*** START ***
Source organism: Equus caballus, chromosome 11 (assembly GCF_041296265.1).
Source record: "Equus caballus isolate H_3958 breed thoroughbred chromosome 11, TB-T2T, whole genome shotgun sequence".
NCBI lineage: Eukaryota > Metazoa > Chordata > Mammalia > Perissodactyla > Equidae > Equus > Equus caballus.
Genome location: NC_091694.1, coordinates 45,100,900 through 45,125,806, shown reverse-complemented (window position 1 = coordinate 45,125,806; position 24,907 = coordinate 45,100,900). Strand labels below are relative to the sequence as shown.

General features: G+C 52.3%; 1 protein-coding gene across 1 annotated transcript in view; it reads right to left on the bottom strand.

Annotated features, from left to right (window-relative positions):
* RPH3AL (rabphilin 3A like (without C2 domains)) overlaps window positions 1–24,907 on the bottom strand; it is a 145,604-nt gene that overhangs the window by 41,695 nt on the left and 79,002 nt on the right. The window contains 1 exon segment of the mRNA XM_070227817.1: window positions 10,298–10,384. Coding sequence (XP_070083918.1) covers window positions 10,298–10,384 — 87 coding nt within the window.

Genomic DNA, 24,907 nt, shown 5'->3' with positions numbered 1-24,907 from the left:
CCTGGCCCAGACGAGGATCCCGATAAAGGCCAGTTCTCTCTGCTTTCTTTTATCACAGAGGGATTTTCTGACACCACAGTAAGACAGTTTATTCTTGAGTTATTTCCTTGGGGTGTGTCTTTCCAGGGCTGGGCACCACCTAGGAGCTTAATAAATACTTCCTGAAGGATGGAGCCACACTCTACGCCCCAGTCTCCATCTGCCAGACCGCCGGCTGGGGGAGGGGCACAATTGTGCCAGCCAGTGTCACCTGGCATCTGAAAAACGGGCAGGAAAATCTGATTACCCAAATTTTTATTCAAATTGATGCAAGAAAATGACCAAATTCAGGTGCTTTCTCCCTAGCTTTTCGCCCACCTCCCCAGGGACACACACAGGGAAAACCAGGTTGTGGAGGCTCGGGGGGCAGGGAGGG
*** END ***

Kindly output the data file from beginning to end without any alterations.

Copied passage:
Source organism: Equus caballus, chromosome 11 (assembly GCF_041296265.1).
Source record: "Equus caballus isolate H_3958 breed thoroughbred chromosome 11, TB-T2T, whole genome shotgun sequence".
NCBI lineage: Eukaryota > Metazoa > Chordata > Mammalia > Perissodactyla > Equidae > Equus > Equus caballus.
Genome location: NC_091694.1, coordinates 45,100,900 through 45,125,806, shown reverse-complemented (window position 1 = coordinate 45,125,806; position 24,907 = coordinate 45,100,900). Strand labels below are relative to the sequence as shown.

General features: G+C 52.3%; 1 protein-coding gene across 1 annotated transcript in view; it reads right to left on the bottom strand.

Annotated features, from left to right (window-relative positions):
* RPH3AL (rabphilin 3A like (without C2 domains)) overlaps window positions 1–24,907 on the bottom strand; it is a 145,604-nt gene that overhangs the window by 41,695 nt on the left and 79,002 nt on the right. The window contains 1 exon segment of the mRNA XM_070227817.1: window positions 10,298–10,384. Coding sequence (XP_070083918.1) covers window positions 10,298–10,384 — 87 coding nt within the window.

Genomic DNA, 24,907 nt, shown 5'->3' with positions numbered 1-24,907 from the left:
CCTGGCCCAGACGAGGATCCCGATAAAGGCCAGTTCTCTCTGCTTTCTTTTATCACAGAGGGATTTTCTGACACCACAGTAAGACAGTTTATTCTTGAGTTATTTCCTTGGGGTGTGTCTTTCCAGGGCTGGGCACCACCTAGGAGCTTAATAAATACTTCCTGAAGGATGGAGCCACACTCTACGCCCCAGTCTCCATCTGCCAGACCGCCGGCTGGGGGAGGGGCACAATTGTGCCAGCCAGTGTCACCTGGCATCTGAAAAACGGGCAGGAAAATCTGATTACCCAAATTTTTATTCAAATTGATGCAAGAAAATGACCAAATTCAGGTGCTTTCTCCCTAGCTTTTCGCCCACCTCCCCAGGGACACACACAGGGAAAACCAGGTTGTGGAGGCTCGGGGGGCAGGGAGGG